Review – Slender: The Arrival (And Departure)

Review – Slender: The Arrival (And Departure)

From humble beginnings in a /r/SomethingAwful Photoshop contest, to becoming somewhat of a modern horror icon, Slenderman has certainly made his rounds in the media, and now he’s finally arrived on the Wii U.

Honestly, he should have just stayed at home, because his Wii U debut is positively horrible.


When you start up the game, you’re greeted by a mildly spooky loading screen and a fairly atmospheric startup menu. Sadly, any attempt at effective horror ends here, as once the game begins, you’ll find a terribly textured and generic-looking Unity engine environment. The game uses the same flashlight effect present in almost all Unity-based first person games, and there is an absolutely depressing amount of object pop-in present considering the abysmal graphical quality of this game.

“His Wii U debut is positively horrible.”

The strangest part of the graphics is how inconsistent they are. True, for the most part they’re awful. But there’s a few parts that look pretty good. The house that makes up much of midway point through the first level looks nice inside, but the trees and ground in the outside levels look awful. Lighting in the environment is good, but the flashlight effect is laughable. The worst offender is Slenderman himself, who looks like a horribly stiff high school attempt at 3D modeling, whereas the other main enemy in the game you encounter looks genuinely scary and moves in a spooky fashion. It’s just jarring, and really kills immersion, which is crucial to nailing a good horror atmosphere.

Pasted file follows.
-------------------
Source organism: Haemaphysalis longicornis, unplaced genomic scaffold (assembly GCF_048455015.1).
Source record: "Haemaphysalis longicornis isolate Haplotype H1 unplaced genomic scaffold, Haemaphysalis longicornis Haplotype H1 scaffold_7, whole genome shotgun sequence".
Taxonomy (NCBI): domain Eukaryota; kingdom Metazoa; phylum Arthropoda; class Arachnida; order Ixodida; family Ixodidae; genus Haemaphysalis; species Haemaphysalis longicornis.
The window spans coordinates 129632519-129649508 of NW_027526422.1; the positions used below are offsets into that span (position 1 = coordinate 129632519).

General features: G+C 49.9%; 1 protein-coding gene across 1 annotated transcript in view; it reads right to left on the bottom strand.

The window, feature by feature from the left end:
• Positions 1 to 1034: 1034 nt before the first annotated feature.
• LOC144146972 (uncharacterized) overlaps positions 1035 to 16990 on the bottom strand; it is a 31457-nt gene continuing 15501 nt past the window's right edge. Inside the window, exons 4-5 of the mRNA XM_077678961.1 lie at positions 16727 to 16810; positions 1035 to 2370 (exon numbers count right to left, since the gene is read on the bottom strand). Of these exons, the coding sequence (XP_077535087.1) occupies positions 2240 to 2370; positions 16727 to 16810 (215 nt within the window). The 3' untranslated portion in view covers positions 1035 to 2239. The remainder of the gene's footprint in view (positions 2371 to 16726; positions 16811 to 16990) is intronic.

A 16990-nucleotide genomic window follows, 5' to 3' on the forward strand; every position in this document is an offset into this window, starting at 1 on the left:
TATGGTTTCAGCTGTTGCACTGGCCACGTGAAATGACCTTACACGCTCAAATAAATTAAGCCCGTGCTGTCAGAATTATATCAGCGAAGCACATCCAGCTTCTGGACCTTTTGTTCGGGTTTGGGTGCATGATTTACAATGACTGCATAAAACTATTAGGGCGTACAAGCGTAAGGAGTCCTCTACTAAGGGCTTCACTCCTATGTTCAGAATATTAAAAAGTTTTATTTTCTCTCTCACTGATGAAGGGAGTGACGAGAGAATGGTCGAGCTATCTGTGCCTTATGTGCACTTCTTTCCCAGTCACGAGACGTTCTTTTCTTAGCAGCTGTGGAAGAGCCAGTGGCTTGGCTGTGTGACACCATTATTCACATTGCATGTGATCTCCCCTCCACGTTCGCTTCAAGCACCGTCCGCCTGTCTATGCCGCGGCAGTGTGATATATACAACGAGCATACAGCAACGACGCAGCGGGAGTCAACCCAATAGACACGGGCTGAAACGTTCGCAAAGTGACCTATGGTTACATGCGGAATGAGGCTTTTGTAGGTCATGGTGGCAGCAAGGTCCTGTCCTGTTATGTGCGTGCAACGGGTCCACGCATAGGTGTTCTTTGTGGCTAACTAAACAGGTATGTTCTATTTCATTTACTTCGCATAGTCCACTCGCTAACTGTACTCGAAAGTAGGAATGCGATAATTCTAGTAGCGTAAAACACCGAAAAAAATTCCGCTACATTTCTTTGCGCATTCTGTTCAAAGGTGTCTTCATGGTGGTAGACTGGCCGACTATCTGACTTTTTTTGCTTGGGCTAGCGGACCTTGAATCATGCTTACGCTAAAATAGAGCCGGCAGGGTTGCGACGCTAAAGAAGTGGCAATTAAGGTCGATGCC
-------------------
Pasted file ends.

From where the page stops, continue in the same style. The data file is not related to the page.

The gameplay is nonexistent for the most part. You can run, which gives the camera a nauseating head-bobbing effect, or walk painfully slowly. You can shine your little light around, switch the beam focus, and interact with a very minimal amount of objects.  The main focus of the game involves finding certain objects scattered about the levels while avoiding the enemies, mainly Slenderman. This becomes incredibly frustrating and tedious quickly, because almost every level is the same, and Slenderman’s AI is atrocious.


I don’t even know if you can call it AI really. He teleports around without any animation, and can often just result in killing you randomly because he’s on top of you out of nowhere. There’s no outplaying him, there’s no hiding, he’s just there, accompanied by annoying screen tearing effects. The other main enemy, encountered in a level set in some mines, is much more effective. She chases you down silently, doesn’t kill you in one hit, and you can scare her away with a focused flashlight beam. This part of the game is actually alright, but then partway through the level, the titular pissoff shows up again and it goes back to relying on RNG to not get ganked.

Despite all this frustration, the game is incredibly short. It clocks in, after an ending that leaves a taste in your mouth not unlike gargling body wash, at around 2 hours in length.


In the end, it’s hard to think of something Slender: The Arrival gets right. Any attempts at real spooky moments are ruined by Slenderman’s goofy model and AI, and with how stagnant the gameplay is, you can get the exact same experience from the FREE game this game is based on:  Slender: The Eight Pages.

I can’t think of a reason to recommend this game to anyone. Even those desperate for a horror game could probably find something better, and it’s a little bit late to even cash in on the antagonist’s fifteen minutes of fame. Sorry, Slenderman, but you should start scheduling your departure flight ASAP, because you just don’t belong here.

Review Score:



Summary: Honestly, he should have just stayed at home, because his Wii U debut is positively horrible.
Review Score - 30%

User Rating: 15% (1 votes).

Review – Slender: The Arrival (And Departure) 1.1 5 2